Investing is something that we all do whether we realize it or not. When we attend college or some other type of higher education, we’re not only investing money but we’re investing time in hopes that it will pay off in the future. If you’re looking to buy a new car, you’ve probably done your research to determine which one is more reliable. And although investing in the more expensive car may seem like a poor investment, it may serve you better in the long run, requiring fewer repairs or breaking down less frequently.

These are just a few common investments that people make throughout their lives. Although these are investments many people make, not everyone is considered “an investor.” Typically, this term is used to describe people who put money into something with the specific intention of seeing a financial return on them. So how do you make the leap from being “someone who invests” to “an investor?” Keep reading to learn what type of investing may be right for you based on your goals.

Short-Term Investing

Investing for the short term means that you’re expecting to see quick returns on an investment. Although the term “short-term” may imply that there is less risk involved, this is often not the case. Many people who are looking into short-term investments are expecting a “get rich quick” plan, but it simply doesn’t work like that in the real world. Instead, investors often recommend more secure investments that allow for gradual returns. Let’s take a look at some of these.

High-Yield Savings Account

A high-yield savings account is similar to traditional deposit savings accounts offered by online or brick and mortar banks, but it offers a higher interest rate. They offer the same Federal Deposit Insurance Corporation (FDIC) coverage as banks and they’ll help you reach your goals faster by providing a higher yield.

Fixed-Income Funds

As a relatively stable way to get a return, fixed-income funds are often a good alternative to a money market or savings accounts. The good thing is that they’re designed to limit losses in a down market meaning there is less risk involved. This is a good option for money you are planning to spend in the next five years.

Money Market Accounts and CD Ladders

If you’re looking for an alternative to a savings account, you may be able to earn more in a certificate of deposit instead. However, the downside is that you’ll need to keep your money locked up for a year or more in order to take advantage of the best rates. But if you want to keep some of this money liquid, you’ll need to set up a CD ladder which divides funds into something called certificates of deposit and setting them to different maturity dates. This will decrease re-investment risks and interest rates.

Long-Term Investments

The good thing about a long-term investment is that you can actually afford to risk a down market because it will likely rebound before the money is needed. But you should still focus on moving money to bond and fixed income funds as you approach the time it will be used to live on. As you get closer to retirement, money should generally be moved to less risky investments.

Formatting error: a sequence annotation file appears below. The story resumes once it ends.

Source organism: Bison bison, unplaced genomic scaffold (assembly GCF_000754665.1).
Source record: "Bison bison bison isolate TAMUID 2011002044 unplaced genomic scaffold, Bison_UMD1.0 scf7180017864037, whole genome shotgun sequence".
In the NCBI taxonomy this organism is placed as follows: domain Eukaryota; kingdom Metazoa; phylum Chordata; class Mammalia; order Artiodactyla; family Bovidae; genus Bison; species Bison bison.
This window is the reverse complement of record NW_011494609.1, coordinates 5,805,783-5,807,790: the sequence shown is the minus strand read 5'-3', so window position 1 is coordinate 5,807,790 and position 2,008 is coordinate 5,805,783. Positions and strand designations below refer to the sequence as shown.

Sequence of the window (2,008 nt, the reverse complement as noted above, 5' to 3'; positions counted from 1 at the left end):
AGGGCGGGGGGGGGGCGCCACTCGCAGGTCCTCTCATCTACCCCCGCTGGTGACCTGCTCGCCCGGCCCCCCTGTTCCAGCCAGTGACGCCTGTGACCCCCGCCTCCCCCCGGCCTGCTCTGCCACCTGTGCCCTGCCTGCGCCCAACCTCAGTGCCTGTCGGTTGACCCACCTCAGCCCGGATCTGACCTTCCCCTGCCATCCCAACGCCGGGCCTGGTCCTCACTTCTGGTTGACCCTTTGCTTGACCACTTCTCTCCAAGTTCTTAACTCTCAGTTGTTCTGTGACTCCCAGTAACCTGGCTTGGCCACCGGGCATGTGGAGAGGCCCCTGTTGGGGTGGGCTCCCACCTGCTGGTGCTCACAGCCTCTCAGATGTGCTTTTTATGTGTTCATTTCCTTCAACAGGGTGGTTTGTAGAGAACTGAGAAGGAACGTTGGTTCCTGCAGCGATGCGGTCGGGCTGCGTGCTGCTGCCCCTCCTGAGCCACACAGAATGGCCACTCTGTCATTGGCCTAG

401(k)s and IRAs

401(k)s are what many people think of when long-term retirement planning comes to mind. The benefit of 401(k)s and IRAs is that they’re tax-favored accounts and employee sponsored 401(k)s may have an additional company match on the funds that are contributed by the employee. Depending on whether you choose a traditional or Roth IRA, you’ll either get an immediate or future tax deduction. Which one you choose will depend on how much income you have now versus how much you expect to have when you retire.

Index Funds and ETFs

If you’re looking for a long-term investment to help you save up to buy a business or buy a home, index funds and ETFs could be an option. Investment accounts can be opened through a brokerage and the exchange-traded funds and index funds they use will provide low fees and a good value. Both ETFs and index funds contain securities that help to spread the risk but ETFs are more variable whereas index funds are used to keep pace with the market.

Actively Managed Mutual Funds

Another option for long-term investment is actively managed mutual funds. It’s important to know that actively managed mutual funds come with higher expense ratios. Having active management gives us the ability to outperform an index over a longer duration and, historically, there are actively managed mutual funds that have this track record. With this type of investment, you should focus on reaching your end goal than achieving regular benchmarks. As with any short-or long-term investment, you should fully evaluate your risk tolerance level before committing to anything.

Consult With A Professional Financial Advisor

No matter where you are in life, short- and long-term investing can help you achieve financial success. However, without a qualified, experienced, and dependable financial advisor, investments may seem like a shot in the dark. Here at Anchor Wealth Management, we not only help you to understand your current financial situation better, but we’ll provide guidance on how you should invest it based on your goals. Since 2005, our team has helped new and experienced investors alike navigate an uncertain financial landscape. If you have any questions or you’re ready for a consultation with us, give us a call today.   

Investing involves risk. Depending on the types of investments, there may be varying degrees of risk. Investors should be prepared to bear the loss, including total loss of principal.